Always the cautious type when it comes to people outside the family, Mom treasures her privacy – especially where neighbors are concerned. She makes friends easily enough, but holds to the adage that “Good fences make good neighbors.”
Neighbors might overhear a family argument on a still summer evening, might borrow a rake and not bring it back, might stop in unannounced. When I grew up and moved to a home of my own, Mom’s advice was to avoid “getting too thick” with the people next door.
It turned out to be no problem, especially after we moved to Olympia Drive. Every house had a three-car attached garage. We might give a cursory nod to another driver as we pulled around the corner but no one felt obligated. We pushed our automatic door openers and retreated into the safe anonymity of central air. We hired lawn services to fertilize and mow the grass. We didn’t feign the slightest interest in small talk as our children rode bikes or rollerbladed in the street.
At most, we talked about real estate. When a house went on the market, our paths might cross at a Sunday open house. Each of us wanted to be sure our own homes were keeping pace with the most desirable upgrades: lavish finished basements, subtle paint finishes, brick paver patios. It made sense to stay competetive, in case we decided to sell in a tough market.
No worry about “getting too thick” with my neighbors there.
As it turned out, three or four of us had husbands who travelled for their jobs, sometimes leaving before dawn on Monday and not retuning until the end of the week. Weekday widows of General Motors and Chrysler and Delta Airlines, we found common ground. No trading gossip over coffee or catching a movie together; just an unspoken agreement to keep our eyes open when one of us was home alone.
On a Tuesday night in July, I jolted awake when the doorbell rang. The clock glowed 2:19. The bell sounded again, and then again. Roger had left the day before and the kids were both sleeping over with friends. I peeked through the blinds. No car in the driveway; whoever it was came on foot.
Through the narrow window next to the front door, I recognized Kelly from across the street, clad in gym shorts and a t shirt. She clutched a golf club in her hand: it looked like a 5 iron. Shreds of grass clippings and cedar mulch stuck to her knees and shins.
“Call 911.” She gulped for air and stepped inside.
Thin shoulders trembling under her shirt, she gripped the golf club so tightly her nails dug into the skin of her palm. I put on water for tea.
What happened came out in bits and pieces. With her husband gone so much of the time, Kelly had taken a second job as an ICU nurse. Yesterday she worked a double shift and got home from the hospital around midnight. She hadn’t been asleep long when the alarm went off. The panel near the closet door flashed its message that something had activated a motion detector on the first floor.
A minute passed, then two, with no call from ADT to assure her that it was a system malfunction, or that a strong gust of wind had triggered a false alarm. Kelly picked up the phone to call 911herself. The alarm screamed in her ears. It took a moment to realize that there was no dial tone.
The phone was dead.
The alarm panel kept flashing.
Someone was in the house.
She locked the bedroom door.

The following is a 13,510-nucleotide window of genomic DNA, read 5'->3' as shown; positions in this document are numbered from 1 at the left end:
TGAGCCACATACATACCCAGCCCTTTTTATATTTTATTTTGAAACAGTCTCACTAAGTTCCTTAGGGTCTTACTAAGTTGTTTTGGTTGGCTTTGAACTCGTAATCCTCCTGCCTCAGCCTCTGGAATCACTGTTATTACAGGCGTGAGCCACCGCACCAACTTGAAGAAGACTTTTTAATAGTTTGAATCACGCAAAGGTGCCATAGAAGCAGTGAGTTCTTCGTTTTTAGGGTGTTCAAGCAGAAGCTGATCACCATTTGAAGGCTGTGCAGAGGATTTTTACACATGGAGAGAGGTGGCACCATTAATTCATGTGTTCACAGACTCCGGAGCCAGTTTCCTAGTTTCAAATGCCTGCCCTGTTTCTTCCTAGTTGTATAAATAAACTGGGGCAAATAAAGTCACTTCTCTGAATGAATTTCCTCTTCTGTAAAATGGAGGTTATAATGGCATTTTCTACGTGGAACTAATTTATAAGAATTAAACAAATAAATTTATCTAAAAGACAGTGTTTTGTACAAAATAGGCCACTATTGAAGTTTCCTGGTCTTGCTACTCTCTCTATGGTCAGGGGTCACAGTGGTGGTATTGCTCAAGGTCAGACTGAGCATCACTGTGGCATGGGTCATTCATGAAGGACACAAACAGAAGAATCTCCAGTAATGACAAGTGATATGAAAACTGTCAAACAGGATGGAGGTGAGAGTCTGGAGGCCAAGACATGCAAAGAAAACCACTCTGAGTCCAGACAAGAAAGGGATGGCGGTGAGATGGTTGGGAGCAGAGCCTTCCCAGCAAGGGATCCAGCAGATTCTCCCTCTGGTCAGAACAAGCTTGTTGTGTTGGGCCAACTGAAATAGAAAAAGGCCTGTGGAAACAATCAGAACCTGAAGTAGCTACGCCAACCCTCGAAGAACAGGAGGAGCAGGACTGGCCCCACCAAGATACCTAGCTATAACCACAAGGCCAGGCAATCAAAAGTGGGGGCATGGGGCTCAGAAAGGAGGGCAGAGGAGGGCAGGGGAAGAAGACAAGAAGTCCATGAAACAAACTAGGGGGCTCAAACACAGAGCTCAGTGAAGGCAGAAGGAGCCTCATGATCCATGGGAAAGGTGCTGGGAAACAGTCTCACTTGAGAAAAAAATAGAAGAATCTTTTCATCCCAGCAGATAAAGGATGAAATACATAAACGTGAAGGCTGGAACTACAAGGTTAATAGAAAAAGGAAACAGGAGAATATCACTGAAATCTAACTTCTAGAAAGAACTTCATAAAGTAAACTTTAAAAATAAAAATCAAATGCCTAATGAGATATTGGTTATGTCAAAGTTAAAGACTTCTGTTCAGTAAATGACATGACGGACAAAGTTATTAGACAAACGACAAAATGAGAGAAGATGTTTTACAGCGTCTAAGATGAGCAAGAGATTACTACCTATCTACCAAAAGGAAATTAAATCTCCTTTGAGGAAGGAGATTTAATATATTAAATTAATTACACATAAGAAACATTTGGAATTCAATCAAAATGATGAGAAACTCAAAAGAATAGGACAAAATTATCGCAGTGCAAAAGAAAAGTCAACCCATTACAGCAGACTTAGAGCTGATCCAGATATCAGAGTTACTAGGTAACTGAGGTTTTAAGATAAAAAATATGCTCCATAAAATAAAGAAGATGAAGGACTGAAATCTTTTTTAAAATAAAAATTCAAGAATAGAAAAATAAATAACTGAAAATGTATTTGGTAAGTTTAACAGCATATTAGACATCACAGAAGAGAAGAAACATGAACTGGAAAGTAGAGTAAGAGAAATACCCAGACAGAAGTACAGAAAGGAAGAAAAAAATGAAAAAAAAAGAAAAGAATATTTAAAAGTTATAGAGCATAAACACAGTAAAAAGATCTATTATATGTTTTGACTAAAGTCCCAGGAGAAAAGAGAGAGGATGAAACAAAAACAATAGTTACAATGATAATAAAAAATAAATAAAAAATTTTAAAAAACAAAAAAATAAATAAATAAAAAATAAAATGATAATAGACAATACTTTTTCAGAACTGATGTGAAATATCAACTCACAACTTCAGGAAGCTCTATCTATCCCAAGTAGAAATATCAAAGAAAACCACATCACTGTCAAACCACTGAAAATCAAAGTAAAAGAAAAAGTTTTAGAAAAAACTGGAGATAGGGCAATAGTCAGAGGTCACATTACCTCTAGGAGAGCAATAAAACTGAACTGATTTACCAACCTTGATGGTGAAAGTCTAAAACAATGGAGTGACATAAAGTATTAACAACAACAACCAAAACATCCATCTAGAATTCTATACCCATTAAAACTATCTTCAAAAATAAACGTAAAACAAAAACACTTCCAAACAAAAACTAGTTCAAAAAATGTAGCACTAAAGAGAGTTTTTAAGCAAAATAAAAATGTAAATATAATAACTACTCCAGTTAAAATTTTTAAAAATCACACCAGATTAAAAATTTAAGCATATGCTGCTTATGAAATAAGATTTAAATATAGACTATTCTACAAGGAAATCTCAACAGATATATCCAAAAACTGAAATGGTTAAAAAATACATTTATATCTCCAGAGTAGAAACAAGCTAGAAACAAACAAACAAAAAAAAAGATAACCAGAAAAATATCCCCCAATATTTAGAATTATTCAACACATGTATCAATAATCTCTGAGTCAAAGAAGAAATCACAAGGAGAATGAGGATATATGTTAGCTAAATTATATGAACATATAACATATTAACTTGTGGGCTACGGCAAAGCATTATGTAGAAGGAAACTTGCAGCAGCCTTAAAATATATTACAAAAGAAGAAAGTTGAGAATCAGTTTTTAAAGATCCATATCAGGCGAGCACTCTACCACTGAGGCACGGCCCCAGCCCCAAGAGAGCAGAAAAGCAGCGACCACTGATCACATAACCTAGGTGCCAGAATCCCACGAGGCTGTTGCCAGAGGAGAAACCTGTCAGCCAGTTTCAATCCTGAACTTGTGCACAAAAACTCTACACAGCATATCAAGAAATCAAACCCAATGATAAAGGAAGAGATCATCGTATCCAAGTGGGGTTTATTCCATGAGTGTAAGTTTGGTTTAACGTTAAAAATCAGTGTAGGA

On this particular night, all of the husbands on our stretch of Olympia Drive were away – in Oklahoma City, Denver, New York, Calgary, and Geneva. I stood up to double check my own alarm and returned to the kitchen.
“How did you get out?”
Kelly spoke in a whisper. “The window. I grabbed the club and tore out the screen. The porch roof is right there.”
“But how did you get down? I mean, it’s pretty high….”
That explained the bark on her knees. She landed in the front flower garden, got up, and ran.
I let the Sheriff deputy in before he knocked and saw three police cars in the street. No flashing lights. No headlights, even. The night was still, the alarm still blaring through Kelly’s bedroom window. She told her story once again for the police report. It was after 3 am when they finished.
A deputy arrived to say that they’d swept the house and checked the woods. The intruder pried the back door open and yanked the phone wires loose. They do that sometimes, he said. But there’s no harm done and things are fine now.
Kelly sipped her tea slowly. I asked if she wanted to stay in our guest room, and was surprised when she accepted. She had to work again at 9, so she would be up and out early. She’d be fine to go back home in daylight, she said, and she had to get the phone fixed.
When I woke up a few hours later, she had already gone.
I never saw Kelly again. No surprise, really. In our neighborhood, people just didn’t “get thick” in that way. I heard that her husband took a job in Connecticut, and a Century 21 sign went up in front of their house.
I went over during the open house one Sunday. Other neighbors nodded approvingly at the custom glass block bar and gourmet kitchen sinks. I stepped out on the deck, alone, and took note of the new back door.
Oh. Lynn. I loved this one and how you wove the story together! And again, I could relate. Plus, it reminded me that quietly behind the scenes, most of us take care of one another when the proverbial sh*t hits the fan, whether we know one another well or not. It’s comforting to read essays like this one, even while it is also kind of sad that times have changed in such a way that neighbors typically *don’t* get very close any more. Not like they seemed to in the “olden days.” Or maybe that was just some of us rewriting history.
Thanks again for a good “read” with my morning coffee!!
Wow, she is so lucky to not have been injured by the intruder or the jump!! I hear what you are saying about neighbors. We have new “upstairs” neighbors in our apartment and we just said last night, “we should invite them in for a drink”. Maybe this will motivate me but it is not the norm any more.